The one where everyone is genuinely happy for Tommy Fleetwood winning in Abu Dhabi
By Stephanie Wei under European Tour

After Tommy Fleetwood rolled in a four-footer for birdie on the par-5 18th to get to 17-under for the tournament, he took a two-shot lead and essentially clinched the win. But he still had to wait for three more players to finish, as he was in the penultimate group in the final round of the Abu Dhabi HSBC Championship that featured a star-studded field.

Only Pablo Larrazábal had a chance of catching Fleetwood to force a playoff, but he needed an eagle. Larrazábal missed the green short left and needed a small miracle to pitch in to match Fleetwood at 17-under. His attempt fell short, but even before that, it felt like the champion had been already crowned — which was when Fleetwood made his putt for birdie.

Actually, I take that back. The moment came before that. Fleetwood hit his drive left on the 18th hole near the cart path, which would have interfered with his stance. He was allowed to take relief. He dropped, but his stance would have still been on the path. Same deal when he dropped the second time. After that, he was allowed to place the ball.

Fleetwood was fortunate to end up with a great lie with his ball sitting up on a nice little tuft of grass, like a tee. To be clear, he wasn’t breaking any rules and don’t even utter that c-word. Knowing the Rules of Golf can play to your advantage, as I’m sure you’ve heard.

“There were two bits of grass, a nice bit and a bad bit, and I didn’t really want to go to the bad bit,” Fleetwood explained. “There’s a line that I had to drop it over to make it a legal drop, basically. I can’t drop it when I’m still stood on the path.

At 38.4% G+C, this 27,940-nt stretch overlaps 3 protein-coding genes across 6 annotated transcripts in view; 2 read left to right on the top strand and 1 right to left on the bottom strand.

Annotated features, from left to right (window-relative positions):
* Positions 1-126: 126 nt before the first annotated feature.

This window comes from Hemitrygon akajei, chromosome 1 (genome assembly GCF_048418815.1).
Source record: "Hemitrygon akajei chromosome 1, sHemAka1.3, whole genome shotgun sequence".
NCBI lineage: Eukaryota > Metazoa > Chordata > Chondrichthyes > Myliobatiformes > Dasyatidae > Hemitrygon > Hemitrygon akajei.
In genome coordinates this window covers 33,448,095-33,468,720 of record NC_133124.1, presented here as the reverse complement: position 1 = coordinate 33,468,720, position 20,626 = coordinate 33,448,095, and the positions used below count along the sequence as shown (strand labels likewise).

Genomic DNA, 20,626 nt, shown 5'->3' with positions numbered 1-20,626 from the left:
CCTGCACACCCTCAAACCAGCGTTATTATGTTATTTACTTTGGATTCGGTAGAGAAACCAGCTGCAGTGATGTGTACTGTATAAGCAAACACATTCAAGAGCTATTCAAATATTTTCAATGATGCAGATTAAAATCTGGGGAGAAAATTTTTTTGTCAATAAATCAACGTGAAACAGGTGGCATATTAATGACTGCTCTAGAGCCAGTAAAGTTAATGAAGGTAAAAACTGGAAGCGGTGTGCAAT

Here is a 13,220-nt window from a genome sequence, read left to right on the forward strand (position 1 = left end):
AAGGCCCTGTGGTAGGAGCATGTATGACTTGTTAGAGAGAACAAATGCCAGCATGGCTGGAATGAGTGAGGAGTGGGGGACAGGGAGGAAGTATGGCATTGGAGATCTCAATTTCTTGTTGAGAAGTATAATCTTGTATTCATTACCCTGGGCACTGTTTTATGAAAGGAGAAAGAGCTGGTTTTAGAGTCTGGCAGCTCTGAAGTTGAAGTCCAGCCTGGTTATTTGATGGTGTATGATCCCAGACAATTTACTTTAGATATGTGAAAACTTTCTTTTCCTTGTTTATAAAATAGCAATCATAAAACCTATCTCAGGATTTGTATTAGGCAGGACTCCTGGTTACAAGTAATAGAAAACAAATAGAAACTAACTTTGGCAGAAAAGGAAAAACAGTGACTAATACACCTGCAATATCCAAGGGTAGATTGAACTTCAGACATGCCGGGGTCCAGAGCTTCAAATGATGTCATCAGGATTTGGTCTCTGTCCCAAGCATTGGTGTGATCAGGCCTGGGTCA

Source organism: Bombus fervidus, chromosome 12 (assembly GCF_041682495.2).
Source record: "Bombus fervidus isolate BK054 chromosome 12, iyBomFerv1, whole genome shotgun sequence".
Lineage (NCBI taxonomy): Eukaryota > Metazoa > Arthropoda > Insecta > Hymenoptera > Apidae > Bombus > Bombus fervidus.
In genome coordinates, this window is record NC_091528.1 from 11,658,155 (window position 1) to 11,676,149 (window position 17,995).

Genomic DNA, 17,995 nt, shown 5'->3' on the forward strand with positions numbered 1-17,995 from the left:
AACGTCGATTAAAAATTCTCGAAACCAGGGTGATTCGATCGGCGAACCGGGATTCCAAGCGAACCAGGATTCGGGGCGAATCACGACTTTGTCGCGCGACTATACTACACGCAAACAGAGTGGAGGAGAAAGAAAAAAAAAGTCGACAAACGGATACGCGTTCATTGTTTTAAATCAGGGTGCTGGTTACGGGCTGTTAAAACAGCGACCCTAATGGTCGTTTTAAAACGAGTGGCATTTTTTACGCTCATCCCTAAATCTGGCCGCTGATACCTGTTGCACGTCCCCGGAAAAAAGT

“It just took me a few goes because I was trying to get it right on the edge of it. But yeah, I did actually get a really good drop in the end. It settled nicely and I was never going to not take the shot on.”

NO LAYING UP. But it really was a perfect lie — it’s like getting that break when it’s your time to win. Fleetwood, who is still playing with now defunct Nike clubs, piped his 3-wood about 270 yards onto the green. That sound when the club face strikes the ball perfectly… it’s a beautiful one. It was pure from the get-go. He waited and watched intently as the ball hung in the air for what seemed like forever (well, it was quite a long ways), it found the front of the green. The swing was aggressive, confident and simply pure all the way. He played fearlessly and like a champion that deserved to win his second title on the European Tour.

Fleetwood started slow while his playing partners did just the opposite, but he stayed patient and managed to get hot on the back nine, firing a five-under 31 in tough, windy conditions.

“I knew Kiradech (Apibarnrat) was leading and I think I got level with him on 11,” said Fleetwood, laughing. “He kept holing really good putts, though, which was driving me mad, because he won’t miss.

“(Kiradech and Martin Kaymer) started off very fast and I knew those two were the ones that were leading. It helps when you’re playing with the leaders, because you know where you have to be.”

Then he turned the momentum in his favor with a chip-in on the 10th to kick off the back nine.

“I was a bit behind and I had to just keep going and keep playing my own game, and the chip-in on 10, it’s an obvious turning point in the day, or it’s an obvious, massive momentum-builder. But when you do that, it’s so easy to get overexcited, because I knew I had got within one or whatever.

“I had a three-shot swing with Martin on that hole. But standing on the 11th tee, you could completely cock it up after that because you’re so excited. It was more important to me to play the next two holes well. I could easily go bogey, bogey then and it was pointless chipping in, kind of thing.”

Kaymer had fallen off, but Kiradech managed to keep it together, but Fleetwood was simply just trying to wear him down. The two traded shots and stayed level with each other until the last four holes or so when it was clear Kiradech was starting to tire and hitting errant shots. And he just looked spent and defeated and once that happens, the ball was in Fleetwood’s court.